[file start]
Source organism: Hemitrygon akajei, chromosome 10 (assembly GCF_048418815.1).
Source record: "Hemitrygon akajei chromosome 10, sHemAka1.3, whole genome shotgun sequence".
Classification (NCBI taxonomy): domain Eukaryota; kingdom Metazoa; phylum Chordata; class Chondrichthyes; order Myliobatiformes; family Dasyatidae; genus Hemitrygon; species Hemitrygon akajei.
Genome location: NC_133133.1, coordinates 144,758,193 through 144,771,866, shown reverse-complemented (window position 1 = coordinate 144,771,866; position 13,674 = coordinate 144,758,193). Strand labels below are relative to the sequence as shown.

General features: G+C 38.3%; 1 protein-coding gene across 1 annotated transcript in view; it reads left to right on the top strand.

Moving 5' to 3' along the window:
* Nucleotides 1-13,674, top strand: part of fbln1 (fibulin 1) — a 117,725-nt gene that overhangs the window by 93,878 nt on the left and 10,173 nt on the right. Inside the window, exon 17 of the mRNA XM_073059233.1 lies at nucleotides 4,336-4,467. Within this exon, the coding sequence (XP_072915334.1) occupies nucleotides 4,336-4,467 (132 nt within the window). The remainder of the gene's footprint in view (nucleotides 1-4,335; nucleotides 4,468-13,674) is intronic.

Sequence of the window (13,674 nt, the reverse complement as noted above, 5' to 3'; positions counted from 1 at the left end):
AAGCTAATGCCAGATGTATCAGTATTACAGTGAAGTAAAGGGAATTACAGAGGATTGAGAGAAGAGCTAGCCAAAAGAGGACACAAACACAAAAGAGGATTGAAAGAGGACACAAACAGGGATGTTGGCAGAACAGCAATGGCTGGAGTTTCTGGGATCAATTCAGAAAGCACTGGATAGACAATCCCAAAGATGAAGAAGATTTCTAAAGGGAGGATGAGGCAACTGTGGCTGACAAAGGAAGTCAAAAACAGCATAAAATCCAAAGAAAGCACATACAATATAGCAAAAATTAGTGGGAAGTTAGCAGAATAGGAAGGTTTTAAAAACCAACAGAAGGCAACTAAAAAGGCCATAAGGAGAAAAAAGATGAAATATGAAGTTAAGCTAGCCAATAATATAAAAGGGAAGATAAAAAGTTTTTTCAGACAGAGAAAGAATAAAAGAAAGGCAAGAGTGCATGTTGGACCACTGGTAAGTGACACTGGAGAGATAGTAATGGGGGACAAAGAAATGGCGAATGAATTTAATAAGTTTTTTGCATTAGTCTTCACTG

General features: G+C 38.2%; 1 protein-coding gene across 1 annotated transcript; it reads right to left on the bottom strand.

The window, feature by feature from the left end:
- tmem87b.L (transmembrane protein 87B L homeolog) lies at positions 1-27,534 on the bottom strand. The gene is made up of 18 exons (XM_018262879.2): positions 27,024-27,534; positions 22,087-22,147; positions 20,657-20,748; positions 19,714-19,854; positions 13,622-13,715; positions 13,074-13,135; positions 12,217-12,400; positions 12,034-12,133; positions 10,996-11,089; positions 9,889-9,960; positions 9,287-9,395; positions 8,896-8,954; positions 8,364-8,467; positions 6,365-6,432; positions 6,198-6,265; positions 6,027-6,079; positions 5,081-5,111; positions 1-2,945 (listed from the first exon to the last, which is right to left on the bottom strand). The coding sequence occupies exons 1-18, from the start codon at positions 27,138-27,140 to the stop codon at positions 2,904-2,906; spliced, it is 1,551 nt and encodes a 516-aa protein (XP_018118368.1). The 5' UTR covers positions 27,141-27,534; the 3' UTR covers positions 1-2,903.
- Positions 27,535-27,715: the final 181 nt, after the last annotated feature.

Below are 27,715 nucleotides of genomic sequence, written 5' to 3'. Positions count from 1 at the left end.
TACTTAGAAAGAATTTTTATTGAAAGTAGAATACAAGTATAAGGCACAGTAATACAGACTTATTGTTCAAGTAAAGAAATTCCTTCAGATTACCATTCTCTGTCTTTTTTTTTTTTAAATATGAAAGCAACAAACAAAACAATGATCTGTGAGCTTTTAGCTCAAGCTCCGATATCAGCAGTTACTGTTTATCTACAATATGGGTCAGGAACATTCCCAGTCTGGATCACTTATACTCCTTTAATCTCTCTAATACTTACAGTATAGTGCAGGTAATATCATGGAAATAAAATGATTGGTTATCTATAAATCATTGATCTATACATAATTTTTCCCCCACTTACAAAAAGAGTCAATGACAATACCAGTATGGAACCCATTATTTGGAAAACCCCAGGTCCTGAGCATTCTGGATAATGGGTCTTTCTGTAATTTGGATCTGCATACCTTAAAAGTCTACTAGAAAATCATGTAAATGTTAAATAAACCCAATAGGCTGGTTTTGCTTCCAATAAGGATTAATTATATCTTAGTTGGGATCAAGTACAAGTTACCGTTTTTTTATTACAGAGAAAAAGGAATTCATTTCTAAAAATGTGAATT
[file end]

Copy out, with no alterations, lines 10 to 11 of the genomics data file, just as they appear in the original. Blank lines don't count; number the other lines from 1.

General features: G+C 38.2%; 1 protein-coding gene across 1 annotated transcript; it reads right to left on the bottom strand.

The window, feature by feature from the left end: